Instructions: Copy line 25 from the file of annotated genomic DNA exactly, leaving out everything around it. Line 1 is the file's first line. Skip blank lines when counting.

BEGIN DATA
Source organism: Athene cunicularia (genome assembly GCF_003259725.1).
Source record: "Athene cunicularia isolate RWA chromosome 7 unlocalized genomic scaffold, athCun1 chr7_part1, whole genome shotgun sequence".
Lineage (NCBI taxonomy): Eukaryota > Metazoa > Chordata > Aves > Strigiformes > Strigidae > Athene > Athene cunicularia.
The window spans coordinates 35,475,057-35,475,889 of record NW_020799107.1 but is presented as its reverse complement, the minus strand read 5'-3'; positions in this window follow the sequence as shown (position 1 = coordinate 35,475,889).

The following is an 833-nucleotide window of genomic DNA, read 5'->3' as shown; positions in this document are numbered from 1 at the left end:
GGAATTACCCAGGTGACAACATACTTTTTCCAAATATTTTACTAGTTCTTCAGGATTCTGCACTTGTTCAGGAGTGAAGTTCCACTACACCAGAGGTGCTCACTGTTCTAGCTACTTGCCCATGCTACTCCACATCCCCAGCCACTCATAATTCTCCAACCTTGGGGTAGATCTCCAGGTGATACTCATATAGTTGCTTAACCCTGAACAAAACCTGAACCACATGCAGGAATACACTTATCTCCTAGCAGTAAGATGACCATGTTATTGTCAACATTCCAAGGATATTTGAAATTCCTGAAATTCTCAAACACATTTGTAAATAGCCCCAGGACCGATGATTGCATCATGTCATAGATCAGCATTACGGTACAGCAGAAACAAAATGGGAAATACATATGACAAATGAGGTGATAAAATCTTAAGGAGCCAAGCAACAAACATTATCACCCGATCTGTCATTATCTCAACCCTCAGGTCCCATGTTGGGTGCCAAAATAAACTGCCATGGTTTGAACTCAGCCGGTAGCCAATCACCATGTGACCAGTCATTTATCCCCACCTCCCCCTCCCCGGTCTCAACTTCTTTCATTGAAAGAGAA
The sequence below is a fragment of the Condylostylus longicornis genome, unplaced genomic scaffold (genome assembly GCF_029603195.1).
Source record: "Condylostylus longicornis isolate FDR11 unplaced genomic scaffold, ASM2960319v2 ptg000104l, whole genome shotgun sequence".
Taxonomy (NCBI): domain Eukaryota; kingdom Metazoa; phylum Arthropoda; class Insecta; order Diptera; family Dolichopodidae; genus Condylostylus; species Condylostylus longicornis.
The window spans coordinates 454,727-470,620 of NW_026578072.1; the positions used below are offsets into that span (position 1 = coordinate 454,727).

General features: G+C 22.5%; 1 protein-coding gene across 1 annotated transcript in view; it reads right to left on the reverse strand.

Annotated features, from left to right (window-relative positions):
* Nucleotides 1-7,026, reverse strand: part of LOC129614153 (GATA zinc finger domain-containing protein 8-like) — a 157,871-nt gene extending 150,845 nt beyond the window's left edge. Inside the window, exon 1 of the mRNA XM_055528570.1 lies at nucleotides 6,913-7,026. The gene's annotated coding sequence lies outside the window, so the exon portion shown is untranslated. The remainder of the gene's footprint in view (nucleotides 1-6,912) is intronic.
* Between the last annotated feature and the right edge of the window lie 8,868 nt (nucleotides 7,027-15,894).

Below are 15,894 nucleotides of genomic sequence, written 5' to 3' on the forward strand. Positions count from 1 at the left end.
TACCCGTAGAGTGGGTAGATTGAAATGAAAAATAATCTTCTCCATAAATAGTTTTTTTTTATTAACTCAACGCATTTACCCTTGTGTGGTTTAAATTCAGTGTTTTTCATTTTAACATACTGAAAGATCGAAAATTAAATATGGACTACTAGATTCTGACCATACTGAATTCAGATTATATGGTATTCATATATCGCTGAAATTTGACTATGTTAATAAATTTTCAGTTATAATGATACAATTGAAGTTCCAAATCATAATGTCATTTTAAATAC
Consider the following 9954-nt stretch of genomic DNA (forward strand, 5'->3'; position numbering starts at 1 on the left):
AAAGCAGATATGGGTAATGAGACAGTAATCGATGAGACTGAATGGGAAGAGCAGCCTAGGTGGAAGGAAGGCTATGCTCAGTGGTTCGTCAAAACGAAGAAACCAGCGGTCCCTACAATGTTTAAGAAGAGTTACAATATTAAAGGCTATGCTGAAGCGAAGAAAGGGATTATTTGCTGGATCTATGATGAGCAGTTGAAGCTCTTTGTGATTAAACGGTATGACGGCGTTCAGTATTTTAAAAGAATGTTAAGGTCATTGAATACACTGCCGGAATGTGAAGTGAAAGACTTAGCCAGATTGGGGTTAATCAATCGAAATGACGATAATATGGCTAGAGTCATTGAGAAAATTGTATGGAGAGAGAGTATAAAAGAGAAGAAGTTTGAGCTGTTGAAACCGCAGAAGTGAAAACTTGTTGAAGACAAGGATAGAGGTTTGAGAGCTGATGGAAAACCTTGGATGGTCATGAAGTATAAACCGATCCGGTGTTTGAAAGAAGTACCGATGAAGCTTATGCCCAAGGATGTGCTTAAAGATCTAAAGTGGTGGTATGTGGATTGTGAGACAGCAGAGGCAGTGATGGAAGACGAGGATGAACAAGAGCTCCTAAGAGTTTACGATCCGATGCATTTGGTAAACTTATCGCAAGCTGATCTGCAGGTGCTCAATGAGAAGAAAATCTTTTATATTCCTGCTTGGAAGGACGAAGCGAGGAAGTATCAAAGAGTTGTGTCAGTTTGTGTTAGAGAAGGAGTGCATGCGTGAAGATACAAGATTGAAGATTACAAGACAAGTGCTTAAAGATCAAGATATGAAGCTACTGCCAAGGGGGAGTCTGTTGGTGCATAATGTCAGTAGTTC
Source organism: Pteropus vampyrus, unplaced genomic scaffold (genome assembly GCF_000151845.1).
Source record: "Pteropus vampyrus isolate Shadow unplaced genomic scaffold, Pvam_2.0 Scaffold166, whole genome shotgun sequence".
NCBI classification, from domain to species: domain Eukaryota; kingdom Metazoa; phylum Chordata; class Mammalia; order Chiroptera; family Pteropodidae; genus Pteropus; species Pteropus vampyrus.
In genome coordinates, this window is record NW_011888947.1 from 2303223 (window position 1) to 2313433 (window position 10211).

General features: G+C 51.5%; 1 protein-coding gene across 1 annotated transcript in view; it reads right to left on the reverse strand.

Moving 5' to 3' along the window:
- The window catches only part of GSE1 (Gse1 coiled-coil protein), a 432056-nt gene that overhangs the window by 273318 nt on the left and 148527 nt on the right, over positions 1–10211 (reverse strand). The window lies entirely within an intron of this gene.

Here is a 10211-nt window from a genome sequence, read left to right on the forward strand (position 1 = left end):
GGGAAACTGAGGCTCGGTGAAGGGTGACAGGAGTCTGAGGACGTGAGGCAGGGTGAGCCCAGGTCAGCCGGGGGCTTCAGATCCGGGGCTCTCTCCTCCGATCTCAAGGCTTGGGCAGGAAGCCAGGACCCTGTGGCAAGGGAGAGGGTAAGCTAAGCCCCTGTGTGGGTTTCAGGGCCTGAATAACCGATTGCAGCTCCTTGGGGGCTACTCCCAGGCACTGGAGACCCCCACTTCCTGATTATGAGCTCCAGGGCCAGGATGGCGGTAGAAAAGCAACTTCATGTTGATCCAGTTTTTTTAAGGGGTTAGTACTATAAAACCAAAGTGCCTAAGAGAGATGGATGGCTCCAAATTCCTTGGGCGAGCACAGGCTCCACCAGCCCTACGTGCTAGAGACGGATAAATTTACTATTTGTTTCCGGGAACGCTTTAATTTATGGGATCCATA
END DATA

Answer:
- The window catches only part of GSE1 (Gse1 coiled-coil protein), a 432056-nt gene that overhangs the window by 273318 nt on the left and 148527 nt on the right, over positions 1–10211 (reverse strand). The window lies entirely within an intron of this gene.